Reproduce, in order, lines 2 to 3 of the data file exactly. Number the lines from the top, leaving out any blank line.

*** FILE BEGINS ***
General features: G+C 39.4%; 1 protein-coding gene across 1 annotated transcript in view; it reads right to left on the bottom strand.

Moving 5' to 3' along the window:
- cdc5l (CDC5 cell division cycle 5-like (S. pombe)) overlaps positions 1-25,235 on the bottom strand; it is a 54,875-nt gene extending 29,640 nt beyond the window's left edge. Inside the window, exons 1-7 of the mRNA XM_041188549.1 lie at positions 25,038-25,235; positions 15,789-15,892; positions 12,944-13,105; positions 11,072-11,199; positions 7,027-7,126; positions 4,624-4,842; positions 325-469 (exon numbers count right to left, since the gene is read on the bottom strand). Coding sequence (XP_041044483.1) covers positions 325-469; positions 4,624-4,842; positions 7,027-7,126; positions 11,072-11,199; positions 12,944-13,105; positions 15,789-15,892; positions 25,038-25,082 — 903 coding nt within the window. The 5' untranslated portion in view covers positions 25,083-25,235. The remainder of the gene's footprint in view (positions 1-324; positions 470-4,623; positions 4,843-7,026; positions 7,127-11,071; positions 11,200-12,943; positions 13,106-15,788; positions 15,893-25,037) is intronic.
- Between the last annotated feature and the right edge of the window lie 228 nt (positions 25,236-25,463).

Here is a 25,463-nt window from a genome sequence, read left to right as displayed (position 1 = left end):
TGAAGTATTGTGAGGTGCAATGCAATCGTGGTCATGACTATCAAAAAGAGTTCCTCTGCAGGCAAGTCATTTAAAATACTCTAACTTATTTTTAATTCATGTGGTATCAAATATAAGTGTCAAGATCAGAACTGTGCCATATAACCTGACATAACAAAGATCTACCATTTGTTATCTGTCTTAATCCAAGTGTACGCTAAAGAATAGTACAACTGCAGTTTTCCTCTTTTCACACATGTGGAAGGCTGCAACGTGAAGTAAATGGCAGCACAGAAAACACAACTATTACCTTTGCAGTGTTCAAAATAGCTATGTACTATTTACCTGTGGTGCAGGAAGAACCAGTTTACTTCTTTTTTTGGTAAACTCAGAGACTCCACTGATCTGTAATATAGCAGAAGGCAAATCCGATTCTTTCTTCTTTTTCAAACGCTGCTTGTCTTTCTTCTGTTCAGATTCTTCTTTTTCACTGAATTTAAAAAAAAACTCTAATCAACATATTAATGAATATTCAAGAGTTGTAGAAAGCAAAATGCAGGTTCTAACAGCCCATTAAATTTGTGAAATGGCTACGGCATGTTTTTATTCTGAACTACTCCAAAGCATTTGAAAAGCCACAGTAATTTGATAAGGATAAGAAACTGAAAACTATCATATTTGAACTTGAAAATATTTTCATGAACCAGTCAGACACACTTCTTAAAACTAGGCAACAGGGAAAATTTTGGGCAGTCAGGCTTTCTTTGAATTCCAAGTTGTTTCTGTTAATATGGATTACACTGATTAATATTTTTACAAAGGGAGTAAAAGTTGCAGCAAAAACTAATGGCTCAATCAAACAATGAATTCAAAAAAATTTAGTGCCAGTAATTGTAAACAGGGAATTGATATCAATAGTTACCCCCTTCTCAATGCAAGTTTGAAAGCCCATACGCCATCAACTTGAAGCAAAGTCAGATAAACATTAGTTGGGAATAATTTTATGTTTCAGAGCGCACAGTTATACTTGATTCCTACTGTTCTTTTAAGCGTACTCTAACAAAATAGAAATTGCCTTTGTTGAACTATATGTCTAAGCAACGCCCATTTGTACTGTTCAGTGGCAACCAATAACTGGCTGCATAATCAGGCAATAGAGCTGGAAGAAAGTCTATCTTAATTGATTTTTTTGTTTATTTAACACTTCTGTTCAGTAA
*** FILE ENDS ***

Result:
Moving 5' to 3' along the window:
- cdc5l (CDC5 cell division cycle 5-like (S. pombe)) overlaps positions 1-25,235 on the bottom strand; it is a 54,875-nt gene extending 29,640 nt beyond the window's left edge. Inside the window, exons 1-7 of the mRNA XM_041188549.1 lie at positions 25,038-25,235; positions 15,789-15,892; positions 12,944-13,105; positions 11,072-11,199; positions 7,027-7,126; positions 4,624-4,842; positions 325-469 (exon numbers count right to left, since the gene is read on the bottom strand). Coding sequence (XP_041044483.1) covers positions 325-469; positions 4,624-4,842; positions 7,027-7,126; positions 11,072-11,199; positions 12,944-13,105; positions 15,789-15,892; positions 25,038-25,082 — 903 coding nt within the window. The 5' untranslated portion in view covers positions 25,083-25,235. The remainder of the gene's footprint in view (positions 1-324; positions 470-4,623; positions 4,843-7,026; positions 7,127-11,071; positions 11,200-12,943; positions 13,106-15,788; positions 15,893-25,037) is intronic.